Feeding The Wild Birds
Why feed wild birds? If we consider wild birds to be any bird that is not being kept in a cage, then the birds humans feed most often are sea gulls, crows and pigeons. The birds that eat our refuse and I for one would rather not fed them.
I do not have anything against any of them, well sea gulls can be very tenacious, loud and will swoop down on humans if they feel the human is trespassing. But that is what happens when humans move into bird territory or humans toss away so much food related items that our towns and cities become feeding ground for many wild beings from cockroaches to rate and beyond.
I’d rather not intentionally feed these particular birds and see their urban populations drop.
I like crows, am not so fond of pigeons but as long as their numbers are small then I can live along side of them
If we are talking about ducks, I don’t think we should feed them either but we certainly should stop destroying their habitat as our urban centres sprawl outwards and threatened forests, rivers, lakes and wetlands. We also may want to stop poisoning these ecosystems with the run offs of our agricultural systems.
So I say that the best way to feed the duck and so many other wild birds that are dependent upon pour forests and wetlands is to stop destroying their homes and they will not need us to feed them.
Now when we consider songbirds, both those that winter elsewhere and those that stay in our yards all year round then we can indeed feed them and we may even have an obligation to do so.
First, both their winter and summer habitats are under threat from our incursions into their territory and one way we can compensate for that is to feed them.
This can be done by putting a birdfeeder in your yard. I have four and use black sunflowers seeds as the main food.
This way I have bird all year round and over this winter the black capped chickadees were frequent visitors. We can watch them from both the dining room and kitchen window.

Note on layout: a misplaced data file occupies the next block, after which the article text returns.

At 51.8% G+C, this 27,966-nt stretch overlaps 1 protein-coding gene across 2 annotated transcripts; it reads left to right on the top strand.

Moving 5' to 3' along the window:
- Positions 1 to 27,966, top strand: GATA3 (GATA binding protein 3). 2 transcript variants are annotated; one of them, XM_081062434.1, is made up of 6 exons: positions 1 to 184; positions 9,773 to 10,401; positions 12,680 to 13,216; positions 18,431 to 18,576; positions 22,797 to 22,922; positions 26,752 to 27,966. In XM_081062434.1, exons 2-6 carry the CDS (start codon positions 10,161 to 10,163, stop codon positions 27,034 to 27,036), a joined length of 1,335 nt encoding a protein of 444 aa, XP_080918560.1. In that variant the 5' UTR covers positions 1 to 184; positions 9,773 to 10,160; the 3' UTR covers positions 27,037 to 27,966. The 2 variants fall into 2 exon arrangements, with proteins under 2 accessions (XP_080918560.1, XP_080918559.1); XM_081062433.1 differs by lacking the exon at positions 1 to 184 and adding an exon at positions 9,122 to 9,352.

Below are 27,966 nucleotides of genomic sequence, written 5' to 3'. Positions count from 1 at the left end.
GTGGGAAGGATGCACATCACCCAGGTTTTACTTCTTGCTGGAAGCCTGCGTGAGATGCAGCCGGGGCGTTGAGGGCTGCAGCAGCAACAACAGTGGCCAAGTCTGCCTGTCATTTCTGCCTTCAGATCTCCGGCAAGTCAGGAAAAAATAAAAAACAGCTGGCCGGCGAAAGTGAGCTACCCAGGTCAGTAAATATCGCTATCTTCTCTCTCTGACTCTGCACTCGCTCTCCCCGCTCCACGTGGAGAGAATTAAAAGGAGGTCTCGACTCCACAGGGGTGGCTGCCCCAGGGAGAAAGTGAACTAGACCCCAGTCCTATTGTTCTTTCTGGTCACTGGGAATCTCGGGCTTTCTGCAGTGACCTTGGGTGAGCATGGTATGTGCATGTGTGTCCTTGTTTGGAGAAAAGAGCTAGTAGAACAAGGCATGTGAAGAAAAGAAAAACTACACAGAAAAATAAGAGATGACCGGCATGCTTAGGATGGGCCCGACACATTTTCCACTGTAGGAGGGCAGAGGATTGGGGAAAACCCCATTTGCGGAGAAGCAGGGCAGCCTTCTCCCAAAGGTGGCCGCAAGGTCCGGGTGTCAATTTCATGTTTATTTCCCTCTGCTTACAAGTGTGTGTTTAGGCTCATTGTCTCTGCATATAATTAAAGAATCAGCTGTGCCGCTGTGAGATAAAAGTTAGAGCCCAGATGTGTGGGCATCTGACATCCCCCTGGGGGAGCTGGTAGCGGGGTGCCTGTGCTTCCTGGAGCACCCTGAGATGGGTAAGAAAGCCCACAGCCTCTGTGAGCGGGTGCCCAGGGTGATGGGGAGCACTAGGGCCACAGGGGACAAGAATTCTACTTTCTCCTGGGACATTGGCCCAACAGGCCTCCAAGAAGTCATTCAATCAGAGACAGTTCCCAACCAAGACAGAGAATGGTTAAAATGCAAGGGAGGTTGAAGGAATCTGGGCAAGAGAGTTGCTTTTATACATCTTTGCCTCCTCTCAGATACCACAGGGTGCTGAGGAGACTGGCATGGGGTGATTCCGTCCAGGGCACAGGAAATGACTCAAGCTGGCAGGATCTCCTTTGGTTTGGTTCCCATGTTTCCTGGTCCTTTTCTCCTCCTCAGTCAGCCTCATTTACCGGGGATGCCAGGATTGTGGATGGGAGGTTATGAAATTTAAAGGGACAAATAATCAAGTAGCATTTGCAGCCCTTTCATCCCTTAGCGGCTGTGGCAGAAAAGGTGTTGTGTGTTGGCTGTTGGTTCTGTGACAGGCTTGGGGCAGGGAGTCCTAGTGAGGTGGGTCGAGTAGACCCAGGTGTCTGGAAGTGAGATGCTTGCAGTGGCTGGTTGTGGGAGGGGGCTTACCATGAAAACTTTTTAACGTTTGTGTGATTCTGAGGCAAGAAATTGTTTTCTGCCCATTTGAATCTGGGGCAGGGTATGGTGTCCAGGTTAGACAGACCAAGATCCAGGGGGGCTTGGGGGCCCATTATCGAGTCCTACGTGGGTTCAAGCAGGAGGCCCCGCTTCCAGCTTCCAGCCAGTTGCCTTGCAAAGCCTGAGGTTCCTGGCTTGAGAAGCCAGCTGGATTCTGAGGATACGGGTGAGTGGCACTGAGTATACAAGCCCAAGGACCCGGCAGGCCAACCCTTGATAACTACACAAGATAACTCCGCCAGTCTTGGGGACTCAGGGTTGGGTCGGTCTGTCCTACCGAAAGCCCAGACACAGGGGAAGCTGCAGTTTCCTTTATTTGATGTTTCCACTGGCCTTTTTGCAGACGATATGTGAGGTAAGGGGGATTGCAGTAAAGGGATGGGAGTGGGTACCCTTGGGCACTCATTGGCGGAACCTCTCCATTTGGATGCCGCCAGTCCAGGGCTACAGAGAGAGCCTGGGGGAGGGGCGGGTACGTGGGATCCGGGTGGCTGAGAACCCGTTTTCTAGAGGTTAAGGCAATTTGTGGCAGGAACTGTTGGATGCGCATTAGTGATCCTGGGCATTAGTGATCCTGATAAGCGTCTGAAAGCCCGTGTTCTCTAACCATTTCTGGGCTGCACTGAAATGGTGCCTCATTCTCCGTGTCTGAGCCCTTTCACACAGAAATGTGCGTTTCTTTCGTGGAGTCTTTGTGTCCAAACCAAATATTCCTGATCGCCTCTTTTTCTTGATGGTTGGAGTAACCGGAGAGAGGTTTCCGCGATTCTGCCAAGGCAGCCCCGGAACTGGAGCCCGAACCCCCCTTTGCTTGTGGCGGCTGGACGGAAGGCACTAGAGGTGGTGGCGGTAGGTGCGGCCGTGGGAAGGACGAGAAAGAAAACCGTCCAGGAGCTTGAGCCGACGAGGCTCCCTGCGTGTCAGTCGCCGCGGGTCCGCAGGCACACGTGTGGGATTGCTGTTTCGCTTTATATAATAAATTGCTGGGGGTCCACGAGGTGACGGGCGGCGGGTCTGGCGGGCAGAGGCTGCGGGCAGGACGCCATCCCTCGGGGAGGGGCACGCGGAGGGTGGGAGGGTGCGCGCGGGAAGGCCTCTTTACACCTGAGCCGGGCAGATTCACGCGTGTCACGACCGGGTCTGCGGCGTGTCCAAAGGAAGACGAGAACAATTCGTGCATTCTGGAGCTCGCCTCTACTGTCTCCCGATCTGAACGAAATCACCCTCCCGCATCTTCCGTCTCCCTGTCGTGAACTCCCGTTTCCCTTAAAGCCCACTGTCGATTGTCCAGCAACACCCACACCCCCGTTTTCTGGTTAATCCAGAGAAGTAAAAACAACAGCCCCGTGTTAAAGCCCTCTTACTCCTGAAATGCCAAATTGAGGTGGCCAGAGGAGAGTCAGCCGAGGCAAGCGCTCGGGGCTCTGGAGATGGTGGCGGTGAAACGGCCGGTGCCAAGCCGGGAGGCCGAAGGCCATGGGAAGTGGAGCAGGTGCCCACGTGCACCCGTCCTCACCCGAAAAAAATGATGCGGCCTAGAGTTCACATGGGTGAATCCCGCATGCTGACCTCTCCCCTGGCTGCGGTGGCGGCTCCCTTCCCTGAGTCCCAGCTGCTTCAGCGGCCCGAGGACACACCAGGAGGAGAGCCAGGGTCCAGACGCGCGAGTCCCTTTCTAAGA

Bird feeders are okay but if you put a feeder in then you have undertaken an obligation to keep food in that feeder as the birds will become dependent upon it and will suffer if you fail to replace the seeds.
In addition to or instead of the feeder, you can create a naturalized backyard that includes trees and shrubs that provide the birds with food and shelter. Select plants that are native to your location and the birds will come.
When you naturalize your yard you have created a habitat that the birds will use and you will only need to maintain the plants, which for the most part, because you are using plants that are native to the area, will be able to do well, once established, with minimal effort on your part.
Why feed wild birds, well we have moved into their world, took what we wanted and gave little thought to the other beings who were there before us, so designing your yard so that the birds can use it too, just seems fair.
Urban sprawl and agricultural run off are major problems but we can address some of the effects of these problems by doing two things, buying organic food and creating a space for the birds in your backyard.
wildlife and urban sprawl
- About Birds and Bird Feeding Index
Project FeederWatch is a winter-long survey of birds that visit feeders at backyards, nature centers, community areas, and other locales in North America.